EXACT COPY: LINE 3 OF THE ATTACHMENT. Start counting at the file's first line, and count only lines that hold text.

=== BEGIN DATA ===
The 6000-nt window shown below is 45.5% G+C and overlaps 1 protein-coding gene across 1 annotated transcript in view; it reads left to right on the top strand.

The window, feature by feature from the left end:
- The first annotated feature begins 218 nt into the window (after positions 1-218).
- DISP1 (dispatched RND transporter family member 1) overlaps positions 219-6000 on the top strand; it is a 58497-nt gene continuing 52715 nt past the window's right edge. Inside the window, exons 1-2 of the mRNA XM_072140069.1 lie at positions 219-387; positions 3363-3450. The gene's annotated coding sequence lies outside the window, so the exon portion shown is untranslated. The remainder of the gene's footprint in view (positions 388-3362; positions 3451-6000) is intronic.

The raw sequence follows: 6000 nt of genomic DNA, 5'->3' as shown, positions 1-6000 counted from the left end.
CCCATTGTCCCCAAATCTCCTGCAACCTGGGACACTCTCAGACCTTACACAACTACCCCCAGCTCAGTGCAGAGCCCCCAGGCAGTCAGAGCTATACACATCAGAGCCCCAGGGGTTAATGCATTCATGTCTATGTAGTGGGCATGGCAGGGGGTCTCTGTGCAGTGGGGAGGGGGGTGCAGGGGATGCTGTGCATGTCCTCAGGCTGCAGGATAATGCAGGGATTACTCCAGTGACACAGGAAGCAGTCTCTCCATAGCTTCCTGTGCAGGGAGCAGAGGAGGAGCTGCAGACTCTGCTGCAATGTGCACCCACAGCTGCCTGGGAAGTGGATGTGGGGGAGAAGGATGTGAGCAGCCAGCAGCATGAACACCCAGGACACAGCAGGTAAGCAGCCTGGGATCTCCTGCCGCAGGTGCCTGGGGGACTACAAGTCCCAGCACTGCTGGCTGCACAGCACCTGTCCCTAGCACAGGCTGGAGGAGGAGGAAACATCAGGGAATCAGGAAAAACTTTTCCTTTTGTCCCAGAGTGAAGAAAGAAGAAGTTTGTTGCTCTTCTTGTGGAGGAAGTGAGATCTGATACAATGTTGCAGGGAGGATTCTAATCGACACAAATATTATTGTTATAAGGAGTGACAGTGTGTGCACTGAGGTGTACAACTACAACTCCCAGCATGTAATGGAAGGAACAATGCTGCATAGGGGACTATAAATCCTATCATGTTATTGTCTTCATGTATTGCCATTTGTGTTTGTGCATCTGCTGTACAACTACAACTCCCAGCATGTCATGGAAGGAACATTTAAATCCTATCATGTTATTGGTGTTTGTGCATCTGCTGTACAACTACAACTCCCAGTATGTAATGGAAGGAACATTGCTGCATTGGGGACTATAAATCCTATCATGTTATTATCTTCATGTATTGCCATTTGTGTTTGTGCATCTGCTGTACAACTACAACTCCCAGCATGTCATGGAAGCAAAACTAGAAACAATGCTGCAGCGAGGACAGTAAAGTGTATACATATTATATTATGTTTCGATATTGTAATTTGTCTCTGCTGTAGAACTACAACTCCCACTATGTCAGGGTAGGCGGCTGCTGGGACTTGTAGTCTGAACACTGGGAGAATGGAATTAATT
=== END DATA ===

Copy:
- The first annotated feature begins 218 nt into the window (after positions 1-218).